‘Dancing’ host joins Starlight fundraiser

By Nancy Sheehan TELEGRAM & GAZETTE STAFF


As a kid, Tom Bergeron had a dream, and, no, it wasn’t “I want to be an Emmy-award-winning television host when I grow up.”

“My fantasy was to work at WBZ Radio because I would listen to Larry Glick and Dave Maynard and Carl DeSuze and people like that,” said Bergeron, who grew up in Haverhill. “To get to work with them was really the big goal in my mind.”

Then, TV happened — sort of by accident.

“When I was doing radio in Portsmouth, New Hampshire, in the early ’80s, some people who worked in Boston television called and said, ‘We’re doing some TV shows we think you might be good for. Would you like to come down and audition?'”

So he headed down to Beantown and got the job. Actually we should say jobs. Versatility became the likable host’s hallmark. After 20 years that have encompassed lots of live local shows, 10 years of “America’s Funniest Home Videos,” and six seasons of being the official live-TV greeter for about 20 million viewers a night on “Dancing with the Stars,” Bergeron is now a bicoastal bigwig, albeit a humble one who hasn’t forgotten his New England roots.

He will appear at the Vaillancourt Folk Art Studio at Manchaug Mills tomorrow for an event to benefit the Starlight Children’s Foundation. We spoke with Bergeron by telephone recently. He was on his way to JFK airport in New York, shuttling between his home in Connecticut and his other one in California, where he spends about half the year shooting “Dancing with the Stars” and taping “America’s Funniest Home Videos.” (Don’t worry. He was a passenger and so could chat unencumbered by the threat of crashing.)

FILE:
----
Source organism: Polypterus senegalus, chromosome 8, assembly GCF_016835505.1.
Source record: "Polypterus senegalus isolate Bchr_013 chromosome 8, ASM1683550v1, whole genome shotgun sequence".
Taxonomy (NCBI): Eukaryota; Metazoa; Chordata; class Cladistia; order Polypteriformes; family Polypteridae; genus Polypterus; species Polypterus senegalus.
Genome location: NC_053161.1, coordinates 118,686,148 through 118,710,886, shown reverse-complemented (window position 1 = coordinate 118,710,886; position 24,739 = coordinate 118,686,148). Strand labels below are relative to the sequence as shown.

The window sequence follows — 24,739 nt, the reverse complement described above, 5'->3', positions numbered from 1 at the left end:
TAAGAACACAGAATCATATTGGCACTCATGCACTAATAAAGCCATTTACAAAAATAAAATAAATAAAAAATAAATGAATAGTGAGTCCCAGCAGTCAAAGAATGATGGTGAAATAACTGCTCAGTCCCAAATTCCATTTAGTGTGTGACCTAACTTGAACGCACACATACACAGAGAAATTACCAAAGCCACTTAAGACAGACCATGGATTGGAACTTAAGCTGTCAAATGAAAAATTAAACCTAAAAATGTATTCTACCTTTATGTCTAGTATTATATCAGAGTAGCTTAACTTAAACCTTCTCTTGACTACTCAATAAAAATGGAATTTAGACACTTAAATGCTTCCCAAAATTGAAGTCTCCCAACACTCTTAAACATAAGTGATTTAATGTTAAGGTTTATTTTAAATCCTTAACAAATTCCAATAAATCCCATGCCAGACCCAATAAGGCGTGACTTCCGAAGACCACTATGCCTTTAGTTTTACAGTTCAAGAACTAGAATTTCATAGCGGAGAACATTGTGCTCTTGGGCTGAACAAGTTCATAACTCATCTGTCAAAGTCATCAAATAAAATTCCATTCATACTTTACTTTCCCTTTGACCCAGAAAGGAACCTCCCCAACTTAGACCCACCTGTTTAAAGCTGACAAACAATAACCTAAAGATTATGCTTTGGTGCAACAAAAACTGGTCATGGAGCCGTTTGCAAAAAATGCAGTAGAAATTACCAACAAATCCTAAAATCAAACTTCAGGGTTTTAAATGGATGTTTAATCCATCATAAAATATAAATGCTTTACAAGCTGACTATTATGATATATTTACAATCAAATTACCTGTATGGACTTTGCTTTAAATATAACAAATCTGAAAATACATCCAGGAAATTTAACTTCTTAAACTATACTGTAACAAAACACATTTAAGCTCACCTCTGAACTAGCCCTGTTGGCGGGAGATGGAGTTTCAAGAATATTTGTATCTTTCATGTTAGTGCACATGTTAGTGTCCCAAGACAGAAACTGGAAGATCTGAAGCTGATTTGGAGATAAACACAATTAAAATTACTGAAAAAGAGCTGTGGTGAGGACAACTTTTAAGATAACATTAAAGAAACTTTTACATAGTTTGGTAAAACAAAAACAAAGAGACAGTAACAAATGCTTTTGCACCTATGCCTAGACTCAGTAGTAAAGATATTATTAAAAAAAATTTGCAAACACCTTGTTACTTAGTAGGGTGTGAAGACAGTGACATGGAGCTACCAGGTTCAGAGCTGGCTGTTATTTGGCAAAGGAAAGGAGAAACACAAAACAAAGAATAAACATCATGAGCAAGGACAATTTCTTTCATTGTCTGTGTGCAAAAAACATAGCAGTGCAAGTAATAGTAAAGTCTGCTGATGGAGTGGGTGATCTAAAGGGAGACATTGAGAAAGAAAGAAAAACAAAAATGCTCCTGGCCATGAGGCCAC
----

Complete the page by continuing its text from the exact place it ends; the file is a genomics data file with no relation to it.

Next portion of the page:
Bergeron said he is looking forward to reconnecting with longtime friends Gary and Judi Vaillancourt, owners of the studio. “It will be good to go back and see old friends,” he said. “In the midst of all this sort of craziness that’s happening it’s a real treat.” Bergeron has for many years been a supporter of the Starlight Foundation, which helps seriously ill children and their families cope through entertainment, education and family activities. Each year, the art studio offers a new “Starlight Santa,” the sale of which benefits the foundation.

Working in Boston TV benefited Bergeron, who said that is where he learned how to make hosting look easy. His first job for WBZ-TV was called “Super Kids,” a weekend show aimed at 6- to 11-year-olds patterned after the then-popular Evening Magazine format. He did that a couple of years, copped an Emmy and then was offered a grown-up news show called “4 Today.” The offer included a little side gig: that of tuxedoed lottery host. He wasn’t sure at first he wanted to be the one calling out the winning numbers, but in the end he was game. “So I had fun with it,” he said. “I called the tuxedo the mega-tux and I just made as much light of it as you can about people risking their food money for millions of dollars.”

He continued with “4 Today” spots throughout the news day and added “People Are Talking,” all of which proved a good training ground for his as-yet unforeseen nationwide-live-TV future.